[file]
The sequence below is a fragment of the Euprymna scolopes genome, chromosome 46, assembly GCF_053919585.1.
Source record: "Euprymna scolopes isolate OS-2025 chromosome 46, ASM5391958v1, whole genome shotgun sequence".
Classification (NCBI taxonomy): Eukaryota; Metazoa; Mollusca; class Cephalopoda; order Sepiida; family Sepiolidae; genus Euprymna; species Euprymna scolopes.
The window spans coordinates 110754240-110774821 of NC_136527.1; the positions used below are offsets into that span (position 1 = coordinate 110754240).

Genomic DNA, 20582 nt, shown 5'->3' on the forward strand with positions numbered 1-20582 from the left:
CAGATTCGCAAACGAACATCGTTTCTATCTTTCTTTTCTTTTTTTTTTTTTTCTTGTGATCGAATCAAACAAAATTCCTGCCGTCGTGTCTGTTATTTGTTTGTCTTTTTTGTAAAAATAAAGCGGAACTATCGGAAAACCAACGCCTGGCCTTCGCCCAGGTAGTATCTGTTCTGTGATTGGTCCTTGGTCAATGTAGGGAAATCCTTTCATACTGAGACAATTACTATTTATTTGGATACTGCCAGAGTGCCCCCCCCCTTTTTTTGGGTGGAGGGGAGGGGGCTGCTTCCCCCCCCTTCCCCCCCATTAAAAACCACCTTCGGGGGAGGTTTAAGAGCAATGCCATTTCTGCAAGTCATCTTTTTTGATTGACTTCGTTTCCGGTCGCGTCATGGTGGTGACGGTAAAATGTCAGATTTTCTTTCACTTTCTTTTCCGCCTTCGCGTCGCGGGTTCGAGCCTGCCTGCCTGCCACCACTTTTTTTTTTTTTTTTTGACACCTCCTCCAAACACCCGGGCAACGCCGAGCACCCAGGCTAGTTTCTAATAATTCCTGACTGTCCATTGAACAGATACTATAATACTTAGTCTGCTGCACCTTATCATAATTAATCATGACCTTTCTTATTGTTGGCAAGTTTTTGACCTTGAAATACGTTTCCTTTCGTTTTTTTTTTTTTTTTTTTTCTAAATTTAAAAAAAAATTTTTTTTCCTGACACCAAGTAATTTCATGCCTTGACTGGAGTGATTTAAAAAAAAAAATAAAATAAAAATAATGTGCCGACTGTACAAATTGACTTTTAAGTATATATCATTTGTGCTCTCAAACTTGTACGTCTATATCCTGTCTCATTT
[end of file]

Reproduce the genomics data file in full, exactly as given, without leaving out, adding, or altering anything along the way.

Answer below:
The sequence below is a fragment of the Euprymna scolopes genome, chromosome 46, assembly GCF_053919585.1.
Source record: "Euprymna scolopes isolate OS-2025 chromosome 46, ASM5391958v1, whole genome shotgun sequence".
Classification (NCBI taxonomy): Eukaryota; Metazoa; Mollusca; class Cephalopoda; order Sepiida; family Sepiolidae; genus Euprymna; species Euprymna scolopes.
The window spans coordinates 110754240-110774821 of NC_136527.1; the positions used below are offsets into that span (position 1 = coordinate 110754240).

Genomic DNA, 20582 nt, shown 5'->3' on the forward strand with positions numbered 1-20582 from the left:
CAGATTCGCAAACGAACATCGTTTCTATCTTTCTTTTCTTTTTTTTTTTTTTCTTGTGATCGAATCAAACAAAATTCCTGCCGTCGTGTCTGTTATTTGTTTGTCTTTTTTGTAAAAATAAAGCGGAACTATCGGAAAACCAACGCCTGGCCTTCGCCCAGGTAGTATCTGTTCTGTGATTGGTCCTTGGTCAATGTAGGGAAATCCTTTCATACTGAGACAATTACTATTTATTTGGATACTGCCAGAGTGCCCCCCCCCTTTTTTTGGGTGGAGGGGAGGGGGCTGCTTCCCCCCCCTTCCCCCCCATTAAAAACCACCTTCGGGGGAGGTTTAAGAGCAATGCCATTTCTGCAAGTCATCTTTTTTGATTGACTTCGTTTCCGGTCGCGTCATGGTGGTGACGGTAAAATGTCAGATTTTCTTTCACTTTCTTTTCCGCCTTCGCGTCGCGGGTTCGAGCCTGCCTGCCTGCCACCACTTTTTTTTTTTTTTTTTGACACCTCCTCCAAACACCCGGGCAACGCCGAGCACCCAGGCTAGTTTCTAATAATTCCTGACTGTCCATTGAACAGATACTATAATACTTAGTCTGCTGCACCTTATCATAATTAATCATGACCTTTCTTATTGTTGGCAAGTTTTTGACCTTGAAATACGTTTCCTTTCGTTTTTTTTTTTTTTTTTTTTCTAAATTTAAAAAAAAATTTTTTTTCCTGACACCAAGTAATTTCATGCCTTGACTGGAGTGATTTAAAAAAAAAAATAAAATAAAAATAATGTGCCGACTGTACAAATTGACTTTTAAGTATATATCATTTGTGCTCTCAAACTTGTACGTCTATATCCTGTCTCATTT